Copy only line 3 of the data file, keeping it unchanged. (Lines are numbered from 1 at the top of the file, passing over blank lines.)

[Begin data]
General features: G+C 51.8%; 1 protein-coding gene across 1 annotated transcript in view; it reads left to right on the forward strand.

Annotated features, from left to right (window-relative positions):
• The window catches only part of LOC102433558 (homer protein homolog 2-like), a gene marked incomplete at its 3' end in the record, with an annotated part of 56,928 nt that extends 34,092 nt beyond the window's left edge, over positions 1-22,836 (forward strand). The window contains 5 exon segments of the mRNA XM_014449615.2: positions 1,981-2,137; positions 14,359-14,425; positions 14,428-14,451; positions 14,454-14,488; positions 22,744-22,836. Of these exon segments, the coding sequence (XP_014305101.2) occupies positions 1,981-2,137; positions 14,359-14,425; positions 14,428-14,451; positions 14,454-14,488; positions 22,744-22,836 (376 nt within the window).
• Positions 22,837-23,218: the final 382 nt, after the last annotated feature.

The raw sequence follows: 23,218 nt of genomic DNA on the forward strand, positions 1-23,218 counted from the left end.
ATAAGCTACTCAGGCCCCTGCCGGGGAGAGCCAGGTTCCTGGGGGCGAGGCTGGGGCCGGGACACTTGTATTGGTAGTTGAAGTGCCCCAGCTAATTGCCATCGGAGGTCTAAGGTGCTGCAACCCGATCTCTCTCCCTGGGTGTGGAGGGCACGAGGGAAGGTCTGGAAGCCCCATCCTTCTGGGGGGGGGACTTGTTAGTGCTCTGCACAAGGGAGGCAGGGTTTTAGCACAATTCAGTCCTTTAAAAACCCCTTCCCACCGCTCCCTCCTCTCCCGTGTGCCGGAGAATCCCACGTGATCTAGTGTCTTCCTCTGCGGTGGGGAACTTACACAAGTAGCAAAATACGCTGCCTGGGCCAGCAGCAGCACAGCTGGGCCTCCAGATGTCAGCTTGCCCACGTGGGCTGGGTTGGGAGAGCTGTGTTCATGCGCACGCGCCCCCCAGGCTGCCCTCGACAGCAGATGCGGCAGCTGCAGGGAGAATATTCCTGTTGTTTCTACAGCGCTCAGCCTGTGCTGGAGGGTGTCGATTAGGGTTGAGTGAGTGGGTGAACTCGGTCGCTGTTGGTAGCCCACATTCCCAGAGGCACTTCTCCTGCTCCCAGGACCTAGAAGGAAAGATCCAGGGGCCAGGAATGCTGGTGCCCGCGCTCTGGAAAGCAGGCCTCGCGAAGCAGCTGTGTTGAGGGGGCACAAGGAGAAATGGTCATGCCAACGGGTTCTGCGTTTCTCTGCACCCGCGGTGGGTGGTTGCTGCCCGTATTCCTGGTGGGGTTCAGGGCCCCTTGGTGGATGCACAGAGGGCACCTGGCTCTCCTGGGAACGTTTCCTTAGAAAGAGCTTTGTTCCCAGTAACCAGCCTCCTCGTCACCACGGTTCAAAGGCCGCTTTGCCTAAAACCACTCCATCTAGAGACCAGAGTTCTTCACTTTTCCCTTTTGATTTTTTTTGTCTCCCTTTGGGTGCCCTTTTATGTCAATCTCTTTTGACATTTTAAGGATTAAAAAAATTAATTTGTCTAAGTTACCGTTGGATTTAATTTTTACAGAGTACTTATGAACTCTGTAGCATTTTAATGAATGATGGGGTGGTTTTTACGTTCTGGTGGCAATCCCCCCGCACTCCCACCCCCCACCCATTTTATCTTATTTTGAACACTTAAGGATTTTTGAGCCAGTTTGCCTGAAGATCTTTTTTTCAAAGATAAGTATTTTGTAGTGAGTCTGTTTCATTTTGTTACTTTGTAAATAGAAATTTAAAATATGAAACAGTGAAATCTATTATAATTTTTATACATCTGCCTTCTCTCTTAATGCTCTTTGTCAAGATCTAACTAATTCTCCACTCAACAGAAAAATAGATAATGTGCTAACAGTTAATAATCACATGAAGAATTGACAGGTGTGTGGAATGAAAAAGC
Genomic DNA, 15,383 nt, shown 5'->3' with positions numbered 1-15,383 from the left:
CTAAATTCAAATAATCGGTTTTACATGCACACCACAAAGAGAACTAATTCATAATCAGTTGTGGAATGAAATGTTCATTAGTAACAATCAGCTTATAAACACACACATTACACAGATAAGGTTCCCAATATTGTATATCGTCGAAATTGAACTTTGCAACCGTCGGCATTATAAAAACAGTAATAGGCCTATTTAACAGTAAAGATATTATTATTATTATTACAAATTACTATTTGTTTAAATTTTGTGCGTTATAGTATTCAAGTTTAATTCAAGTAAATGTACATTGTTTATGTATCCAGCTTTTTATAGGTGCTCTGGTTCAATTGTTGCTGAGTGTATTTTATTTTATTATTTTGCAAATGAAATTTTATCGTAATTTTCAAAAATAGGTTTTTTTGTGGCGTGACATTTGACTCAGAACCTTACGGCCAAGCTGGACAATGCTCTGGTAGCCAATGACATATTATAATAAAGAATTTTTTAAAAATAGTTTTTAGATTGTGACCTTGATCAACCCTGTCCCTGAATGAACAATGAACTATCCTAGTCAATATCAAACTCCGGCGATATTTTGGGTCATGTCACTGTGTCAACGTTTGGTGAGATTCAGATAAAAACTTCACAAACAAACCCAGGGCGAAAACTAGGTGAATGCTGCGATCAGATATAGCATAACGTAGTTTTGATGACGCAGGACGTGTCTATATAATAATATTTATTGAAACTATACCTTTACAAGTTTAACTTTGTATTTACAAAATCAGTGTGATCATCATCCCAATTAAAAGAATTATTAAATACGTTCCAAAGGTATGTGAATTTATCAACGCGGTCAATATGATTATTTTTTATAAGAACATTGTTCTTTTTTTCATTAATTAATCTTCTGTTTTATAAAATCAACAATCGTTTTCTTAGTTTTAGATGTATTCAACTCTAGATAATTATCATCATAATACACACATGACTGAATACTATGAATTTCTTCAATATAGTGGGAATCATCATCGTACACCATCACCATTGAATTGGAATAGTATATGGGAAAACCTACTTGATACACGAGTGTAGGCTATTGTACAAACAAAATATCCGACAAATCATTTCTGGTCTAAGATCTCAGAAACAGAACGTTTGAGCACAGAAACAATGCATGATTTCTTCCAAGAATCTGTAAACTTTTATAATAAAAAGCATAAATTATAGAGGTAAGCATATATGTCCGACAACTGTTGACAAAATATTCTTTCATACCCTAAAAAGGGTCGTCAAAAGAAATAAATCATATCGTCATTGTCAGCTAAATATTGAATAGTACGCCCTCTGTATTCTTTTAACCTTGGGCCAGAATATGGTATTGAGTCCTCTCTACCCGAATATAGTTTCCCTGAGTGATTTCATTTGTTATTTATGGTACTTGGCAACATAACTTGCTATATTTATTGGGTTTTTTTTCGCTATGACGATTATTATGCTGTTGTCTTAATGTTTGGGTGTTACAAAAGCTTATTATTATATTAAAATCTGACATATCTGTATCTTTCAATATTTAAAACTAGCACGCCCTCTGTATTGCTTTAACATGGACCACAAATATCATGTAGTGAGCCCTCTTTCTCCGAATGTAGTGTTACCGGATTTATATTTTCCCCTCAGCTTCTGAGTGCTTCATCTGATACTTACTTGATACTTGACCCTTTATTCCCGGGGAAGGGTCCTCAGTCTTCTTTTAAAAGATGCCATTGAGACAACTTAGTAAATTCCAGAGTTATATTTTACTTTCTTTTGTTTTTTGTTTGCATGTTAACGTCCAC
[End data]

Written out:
• The window catches only part of LOC102433558 (homer protein homolog 2-like), a gene marked incomplete at its 3' end in the record, with an annotated part of 56,928 nt that extends 34,092 nt beyond the window's left edge, over positions 1-22,836 (forward strand). The window contains 5 exon segments of the mRNA XM_014449615.2: positions 1,981-2,137; positions 14,359-14,425; positions 14,428-14,451; positions 14,454-14,488; positions 22,744-22,836. Of these exon segments, the coding sequence (XP_014305101.2) occupies positions 1,981-2,137; positions 14,359-14,425; positions 14,428-14,451; positions 14,454-14,488; positions 22,744-22,836 (376 nt within the window).